Derailments raise questions about the surge in oil trains

Repost from The Star, Toronto, Ontario

Derailments raise questions about the surge in oil trains

By Gillian Steward, Mon., March 11, 2019
A train derailment is shown near Field, B.C., on Feb. 4. A Canadian Pacific freight train fell more than 60 metres from a bridge near the Alberta-British Columbia boundary in a derailment that killed three crew members. The westbound freight jumped the tracks at about 1 a.m. near Field, B.C.
A train derailment is shown near Field, B.C., on Feb. 4. A Canadian Pacific freight train fell more than 60 metres from a bridge near the Alberta-British Columbia boundary in a derailment that killed three crew members. The westbound freight jumped the tracks at about 1 a.m. near Field, B.C. (JEFF MCINTOSH / THE CANADIAN PRESS)

Now that so much oil is being shipped by rail from Alberta to points south and west, the sight of a crumpled freight train on the banks of the Kicking Horse River high in the Rocky Mountains has taken on a new twist.

Normally most of that oil would be shipped by pipeline but with the Trans Mountain project and other pipeline expansions stalled or abandoned, the oil industry has taken to shipping the stuff to refineries and ports by train.

A coalition of Indigenous and environmental groups along with the B.C. government successfully stalled the Trans Mountain pipeline expansion that would carry diluted bitumen from Alberta through B.C. But is this what they wanted? Trains loaded with oil navigating narrow mountain passes, rolling through small communities?

Three crewmen were killed in that horrific derailment in early February when a loaded, parked, Canadian Pacific train of 112 cars started to roll down the track west of Lake Louise.

According to the Transportation Safety Board, it barrelled along for three kilometres before 99 cars and two locomotives toppled off a curve ahead of a bridge and into or near the river.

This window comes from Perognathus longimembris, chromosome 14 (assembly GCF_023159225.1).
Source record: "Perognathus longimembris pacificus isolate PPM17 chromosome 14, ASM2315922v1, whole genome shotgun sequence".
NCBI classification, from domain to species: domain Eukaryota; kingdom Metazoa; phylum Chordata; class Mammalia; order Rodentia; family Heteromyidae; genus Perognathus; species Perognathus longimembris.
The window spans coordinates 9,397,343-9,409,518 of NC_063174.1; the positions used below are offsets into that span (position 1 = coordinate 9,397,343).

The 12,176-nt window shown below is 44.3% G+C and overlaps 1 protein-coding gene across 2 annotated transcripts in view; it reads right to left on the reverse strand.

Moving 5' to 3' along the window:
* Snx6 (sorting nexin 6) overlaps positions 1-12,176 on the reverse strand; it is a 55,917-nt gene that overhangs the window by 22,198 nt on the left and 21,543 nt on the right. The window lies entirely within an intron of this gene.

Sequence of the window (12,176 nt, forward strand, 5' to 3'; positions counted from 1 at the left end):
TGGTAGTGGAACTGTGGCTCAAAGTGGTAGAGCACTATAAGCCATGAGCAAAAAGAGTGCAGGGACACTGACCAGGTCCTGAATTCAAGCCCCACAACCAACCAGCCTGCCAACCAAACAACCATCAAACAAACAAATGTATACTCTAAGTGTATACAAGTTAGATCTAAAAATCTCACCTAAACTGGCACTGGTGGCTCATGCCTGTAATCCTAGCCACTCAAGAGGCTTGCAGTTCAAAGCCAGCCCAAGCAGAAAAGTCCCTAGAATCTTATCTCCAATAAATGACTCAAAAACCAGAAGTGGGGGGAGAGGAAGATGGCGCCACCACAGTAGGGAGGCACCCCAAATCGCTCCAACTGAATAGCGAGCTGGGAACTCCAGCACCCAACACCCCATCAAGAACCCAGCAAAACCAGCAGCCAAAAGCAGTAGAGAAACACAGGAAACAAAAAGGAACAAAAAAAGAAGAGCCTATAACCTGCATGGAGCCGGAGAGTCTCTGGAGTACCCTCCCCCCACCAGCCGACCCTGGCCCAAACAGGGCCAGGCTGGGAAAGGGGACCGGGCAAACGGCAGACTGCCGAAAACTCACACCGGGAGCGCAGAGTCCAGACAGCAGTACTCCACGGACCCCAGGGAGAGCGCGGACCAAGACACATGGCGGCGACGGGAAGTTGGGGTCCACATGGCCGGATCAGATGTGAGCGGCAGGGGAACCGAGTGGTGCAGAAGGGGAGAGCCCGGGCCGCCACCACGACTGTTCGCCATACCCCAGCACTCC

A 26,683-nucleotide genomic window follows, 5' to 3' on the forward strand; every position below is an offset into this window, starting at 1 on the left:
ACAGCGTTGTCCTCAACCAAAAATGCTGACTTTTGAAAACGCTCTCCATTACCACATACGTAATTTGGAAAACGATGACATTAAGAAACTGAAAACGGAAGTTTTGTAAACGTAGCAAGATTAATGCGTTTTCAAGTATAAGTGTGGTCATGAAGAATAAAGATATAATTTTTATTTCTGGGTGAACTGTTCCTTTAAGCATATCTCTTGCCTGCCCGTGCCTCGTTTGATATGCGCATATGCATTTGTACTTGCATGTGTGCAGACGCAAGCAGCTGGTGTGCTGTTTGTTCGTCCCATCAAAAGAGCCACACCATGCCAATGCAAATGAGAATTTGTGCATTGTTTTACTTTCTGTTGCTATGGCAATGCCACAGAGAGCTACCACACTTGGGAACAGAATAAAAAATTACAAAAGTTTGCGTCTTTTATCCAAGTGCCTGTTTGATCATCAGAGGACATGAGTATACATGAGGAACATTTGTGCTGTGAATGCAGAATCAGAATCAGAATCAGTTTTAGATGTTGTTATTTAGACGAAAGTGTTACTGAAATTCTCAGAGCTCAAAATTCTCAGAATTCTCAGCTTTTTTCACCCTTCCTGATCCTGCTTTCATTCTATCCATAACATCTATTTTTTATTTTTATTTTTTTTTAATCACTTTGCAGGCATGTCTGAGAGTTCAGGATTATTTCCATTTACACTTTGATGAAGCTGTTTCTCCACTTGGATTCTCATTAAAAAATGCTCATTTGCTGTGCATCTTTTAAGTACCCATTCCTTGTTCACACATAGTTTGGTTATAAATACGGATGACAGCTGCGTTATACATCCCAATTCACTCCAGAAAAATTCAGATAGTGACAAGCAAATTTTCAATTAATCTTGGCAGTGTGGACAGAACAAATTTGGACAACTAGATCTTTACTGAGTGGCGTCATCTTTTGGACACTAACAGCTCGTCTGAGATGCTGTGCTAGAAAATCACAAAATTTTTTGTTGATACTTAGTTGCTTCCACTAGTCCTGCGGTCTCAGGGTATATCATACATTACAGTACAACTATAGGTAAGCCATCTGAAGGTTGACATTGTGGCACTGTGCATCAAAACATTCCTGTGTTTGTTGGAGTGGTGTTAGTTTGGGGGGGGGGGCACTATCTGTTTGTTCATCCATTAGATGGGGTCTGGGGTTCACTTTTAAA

The only saving grace from this accident is that none of the derailed cars contained bitumen, heavy oils, or other petroleum products. If they had there would have been a toxic mess that would no doubt have cost millions of dollars to clean up.

There have been other CP derailments since. Not as deadly as the one in the Kicking Horse Pass but enough to raise questions about the dangers of shipping oil by train instead of pipeline.

On Feb. 28, 20 rail cars went off the tracks west of Banff. Three days later rail cars carrying diesel fuel and grain went off the tracks in Golden B.C. The next day 20 cars on a CP train derailed in Minnesota. And just this past Saturday two CP trains collided in the rail yards in Calgary forcing at least a dozen cars off the tracks.

Again, there were no dangerous goods spilled. But I have seen trains with well over 100 oil tankers roll through Calgary. During the 2013 flood a CP train carrying petroleum products derailed on a bridge and hung precariously over the surging Bow River.

According to the National Energy Board trains are shipping record amounts of oil. Between December 2017 and December 2018 crude oil exports by rail more than doubled to 353,789 barrels a day — add on domestic shipments and the total is even higher.

And it isn’t about to slow down.

Alberta Premier Rachel Notley recently announced her government will spend about $3.7 billion to lease about 4,400 new rail cars to move up to 120,000 barrels per day by 2020, with shipments starting as early as July this year.

Apparently, trains loaded with oil rolling through B.C. isn’t what John Horgan’s government had anticipated when it vowed to use all the tools in its tool box to block the Trans Mountain pipeline expansion.

Because now the B.C. government wants more regulatory control over rail shipments of heavy oil even though rail transportation falls under federal jurisdiction. And it wants to know exactly how much heavy oil is being shipped by rail in B.C.

So far that information has only been made available to federal agencies. B.C. will argue its case before the B.C. Court of Appeal on March 18.

It’s obvious that the B.C. government and its supporters don’t want any bitumen or heavy oils transported through B.C. This is not just about the expansion of one pipeline, it’s about stopping heavy oils, a key resource in Alberta, from being shipped anywhere by any means in B.C.

But now the B.C. government is dealing with the law of unintended consequences.

Holding up the Trans Mountain pipeline has led to more oil trains, and heightened the possibility that one of them could derail and spill barrels of heavy oil.

Horgan is no doubt praying that there will be no derailment of oil cars anywhere in B.C. Because if that happens he will have a lot to answer for.

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